A complementary particle size distribution is also measured at 1 kPa pressure drop over the de-agglomeration #2 set-up 71 indicated by the pressure gauge 79 as differential pressure to the atmosphere and then the obtained flow rate is noted down and named Q1 kPa. The particle size distribution obtained at the flow rate Q1 kPa is the compared with the particle size distribution obtained at the flow rate Q. the flow rate obtained by using all other settings according to the USP, and naming this flowrate Q1 kPa and the resulting calculated. The result of the test of de-agglomeration #2 at two different pressures over the inhaler device and compared according to
Thus the method and process according to the present disclosure will result in a very well defined electro-dose for utilization in a dry powder inhaler resulting in a small standard deviation of the doses for repeated administrations.
It will be understood by those skilled in the art that various modifications and changes may be made to the present invention without departure from the scope thereof, which id defined by the appended claims.
|Cited Patent||Filing date||Publication date||Applicant||Title|
|US5714007 *||Jun 6, 1995||Feb 3, 1998||David Sarnoff Research Center, Inc.||Apparatus for electrostatically depositing a medicament powder upon predefined regions of a substrate|
|US6007630 *||Jun 6, 1996||Dec 28, 1999||David Sarnoff Research Center Inc.||Method and apparatus for electrostatically depositing a medicament powder upon predefined regions of a substrate|
|US6063194 *||Jun 10, 1998||May 16, 2000||Delsys Pharmaceutical Corporation||Dry powder deposition apparatus|
|US6565885 *||Dec 22, 1998||May 20, 2003||Inhale Therapeutic Systems, Inc.||Methods of spray drying pharmaceutical compositions|
|US6638495 *||May 21, 2001||Oct 28, 2003||Nektar Therapeutics||Stabilized preparation for use in metered dose inhalers|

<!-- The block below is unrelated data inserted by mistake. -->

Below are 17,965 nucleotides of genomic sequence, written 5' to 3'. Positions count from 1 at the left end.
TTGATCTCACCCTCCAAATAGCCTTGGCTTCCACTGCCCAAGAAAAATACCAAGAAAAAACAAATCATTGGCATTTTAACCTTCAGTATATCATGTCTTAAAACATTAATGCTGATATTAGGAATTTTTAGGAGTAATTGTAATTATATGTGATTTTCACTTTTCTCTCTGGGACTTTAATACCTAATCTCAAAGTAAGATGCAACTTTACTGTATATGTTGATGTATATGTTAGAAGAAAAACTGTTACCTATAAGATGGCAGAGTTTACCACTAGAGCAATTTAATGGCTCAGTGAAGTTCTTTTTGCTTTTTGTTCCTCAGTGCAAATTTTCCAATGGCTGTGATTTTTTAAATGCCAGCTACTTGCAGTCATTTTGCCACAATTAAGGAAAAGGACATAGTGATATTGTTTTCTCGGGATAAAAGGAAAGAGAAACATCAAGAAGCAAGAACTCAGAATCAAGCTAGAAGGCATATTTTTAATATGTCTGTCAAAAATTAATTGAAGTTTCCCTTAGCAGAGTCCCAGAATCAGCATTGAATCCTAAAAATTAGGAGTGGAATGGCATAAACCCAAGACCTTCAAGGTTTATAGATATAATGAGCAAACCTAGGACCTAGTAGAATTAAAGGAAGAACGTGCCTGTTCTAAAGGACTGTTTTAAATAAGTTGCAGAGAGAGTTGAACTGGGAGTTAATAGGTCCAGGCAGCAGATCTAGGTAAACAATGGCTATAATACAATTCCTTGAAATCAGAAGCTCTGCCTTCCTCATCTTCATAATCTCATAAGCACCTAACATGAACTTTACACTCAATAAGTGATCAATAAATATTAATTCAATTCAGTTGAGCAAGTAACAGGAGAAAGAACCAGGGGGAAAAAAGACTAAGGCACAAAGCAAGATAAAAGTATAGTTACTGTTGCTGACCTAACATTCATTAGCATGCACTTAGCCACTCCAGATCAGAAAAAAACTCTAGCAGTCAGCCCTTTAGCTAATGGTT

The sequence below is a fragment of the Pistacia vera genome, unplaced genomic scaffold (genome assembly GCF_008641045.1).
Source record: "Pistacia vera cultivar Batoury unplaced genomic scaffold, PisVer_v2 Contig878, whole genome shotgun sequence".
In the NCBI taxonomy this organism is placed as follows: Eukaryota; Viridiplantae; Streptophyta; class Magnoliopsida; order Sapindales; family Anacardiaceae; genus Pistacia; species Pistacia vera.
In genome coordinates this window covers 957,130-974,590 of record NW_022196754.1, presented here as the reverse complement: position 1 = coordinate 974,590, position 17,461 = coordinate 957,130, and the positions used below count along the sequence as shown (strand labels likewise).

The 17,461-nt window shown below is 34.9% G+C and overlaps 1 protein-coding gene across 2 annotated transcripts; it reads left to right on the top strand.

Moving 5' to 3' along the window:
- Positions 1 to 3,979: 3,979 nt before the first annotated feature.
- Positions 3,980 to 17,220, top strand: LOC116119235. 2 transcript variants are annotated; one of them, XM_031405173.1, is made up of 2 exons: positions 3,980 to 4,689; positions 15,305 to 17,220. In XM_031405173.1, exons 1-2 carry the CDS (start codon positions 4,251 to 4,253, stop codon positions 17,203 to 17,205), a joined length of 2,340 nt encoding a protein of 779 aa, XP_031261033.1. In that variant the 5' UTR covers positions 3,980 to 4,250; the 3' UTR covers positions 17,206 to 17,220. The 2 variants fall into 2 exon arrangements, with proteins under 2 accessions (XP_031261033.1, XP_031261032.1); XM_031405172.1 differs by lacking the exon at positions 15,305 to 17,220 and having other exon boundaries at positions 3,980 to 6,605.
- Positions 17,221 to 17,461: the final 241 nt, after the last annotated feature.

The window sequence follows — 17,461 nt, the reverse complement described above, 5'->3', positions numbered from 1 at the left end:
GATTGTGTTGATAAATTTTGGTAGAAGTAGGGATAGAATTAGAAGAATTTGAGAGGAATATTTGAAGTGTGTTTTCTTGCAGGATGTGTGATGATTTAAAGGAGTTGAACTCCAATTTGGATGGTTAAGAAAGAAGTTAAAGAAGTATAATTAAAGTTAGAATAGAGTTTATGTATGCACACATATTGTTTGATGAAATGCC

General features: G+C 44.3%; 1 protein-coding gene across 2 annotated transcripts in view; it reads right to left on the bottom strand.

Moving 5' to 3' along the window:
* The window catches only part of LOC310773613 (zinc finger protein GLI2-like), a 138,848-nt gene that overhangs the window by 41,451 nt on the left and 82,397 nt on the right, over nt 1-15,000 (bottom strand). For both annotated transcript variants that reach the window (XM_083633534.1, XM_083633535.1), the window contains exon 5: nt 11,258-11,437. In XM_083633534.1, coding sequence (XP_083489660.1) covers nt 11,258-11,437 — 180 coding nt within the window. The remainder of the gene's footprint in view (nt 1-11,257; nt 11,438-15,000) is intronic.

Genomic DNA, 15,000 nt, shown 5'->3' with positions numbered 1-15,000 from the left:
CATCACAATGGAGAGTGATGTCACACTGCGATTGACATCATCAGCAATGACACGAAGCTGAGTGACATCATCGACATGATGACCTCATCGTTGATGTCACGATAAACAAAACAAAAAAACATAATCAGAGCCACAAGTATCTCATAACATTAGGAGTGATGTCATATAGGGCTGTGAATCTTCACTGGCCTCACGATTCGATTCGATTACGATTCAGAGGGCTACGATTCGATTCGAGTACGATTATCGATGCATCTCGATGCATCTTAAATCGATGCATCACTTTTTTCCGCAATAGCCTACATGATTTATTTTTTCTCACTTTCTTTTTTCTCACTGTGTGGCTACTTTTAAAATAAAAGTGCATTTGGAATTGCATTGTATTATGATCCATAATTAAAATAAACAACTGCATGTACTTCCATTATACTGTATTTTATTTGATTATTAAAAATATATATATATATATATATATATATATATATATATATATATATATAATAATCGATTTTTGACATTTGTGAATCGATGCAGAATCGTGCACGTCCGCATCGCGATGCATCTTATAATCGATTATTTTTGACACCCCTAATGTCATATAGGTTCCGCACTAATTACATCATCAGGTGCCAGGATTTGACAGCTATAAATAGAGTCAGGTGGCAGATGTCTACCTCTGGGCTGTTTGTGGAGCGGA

|WO1997000704A1||Jun 19, 1996||Jan 9, 1997||Nilsson Lars Gunnar||A device for an inhaler|
|WO1998032479A1||May 28, 1997||Jul 30, 1998||Andrew L Abrams||Inhalation device|
|WO2000006235A1||Jul 8, 1999||Feb 10, 2000||Microdrug Ag||Powder classification device|
|WO2000006236A1||Jul 8, 1999||Feb 10, 2000||Microdrug Ag||Powder feeding device|
|Citing Patent||Filing date||Publication date||Applicant||Title|
|US7659725||Mar 22, 2007||Feb 9, 2010||3M Innovative Properties Company||Method for assessing the suitability of metered dose inhaler actuators|
|US7958683 *||Oct 4, 2007||Jun 14, 2011||Hni Corporation||Wall panel system|
|US8573197||Oct 25, 2007||Nov 5, 2013||Novartis Ag||Powder dispersion apparatus, method of making and using the apparatus, and components that can be used on the apparatus and other devices|
|US9089279||Dec 29, 2011||Jul 28, 2015||General Electric Company||Ion-based breath analysis system|
|US20090090076 *||Oct 4, 2007||Apr 9, 2009||Hni Corporation||Wall panel system|
|US20090121722 *||Mar 22, 2007||May 14, 2009||3M Innovative Properties Company||Method for Assessing the Suitability of Metered Dose Inhaler Actuators|
|US20100108058 *||Oct 25, 2007||May 6, 2010||Mark Glusker||Powder dispersion apparatus, method of making and using the apparatus, and components that can be used on the apparatus and other devices|
|EP2668970A1||Oct 25, 2007||Dec 4, 2013||Novartis AG||Powder dispersion apparatus|
|WO2007112271A2 *||Mar 22, 2007||Oct 4, 2007||3M Innovative Properties Co||Method for assessing the suitability of metered dose inhaler actuators|
|U.S. Classification||128/203.15, 424/489, 128/203.12|
|International Classification||A61M15/02, A61M15/00|
|Cooperative Classification||A61M2202/064, A61M15/0065, A61M15/02|
|Sep 18, 2000||AS||Assignment|
Owner name: MICRODRUG AG, SWITZERLAND
Free format text: ASSIGNMENT OF ASSIGNORS INTEREST;ASSIGNORS:NILSSON, THOMAS;NILSSON, LARS-GUNNAR;REEL/FRAME:011160/0321
Effective date: 20000911
|Apr 7, 2005||AS||Assignment|
|Sep 2, 2008||FPAY||Fee payment|
Year of fee payment: 4
|Nov 5, 2012||REMI||Maintenance fee reminder mailed|
|Mar 22, 2013||LAPS||Lapse for failure to pay maintenance fees|
|May 14, 2013||FP||Expired due to failure to pay maintenance fee|
Effective date: 20130322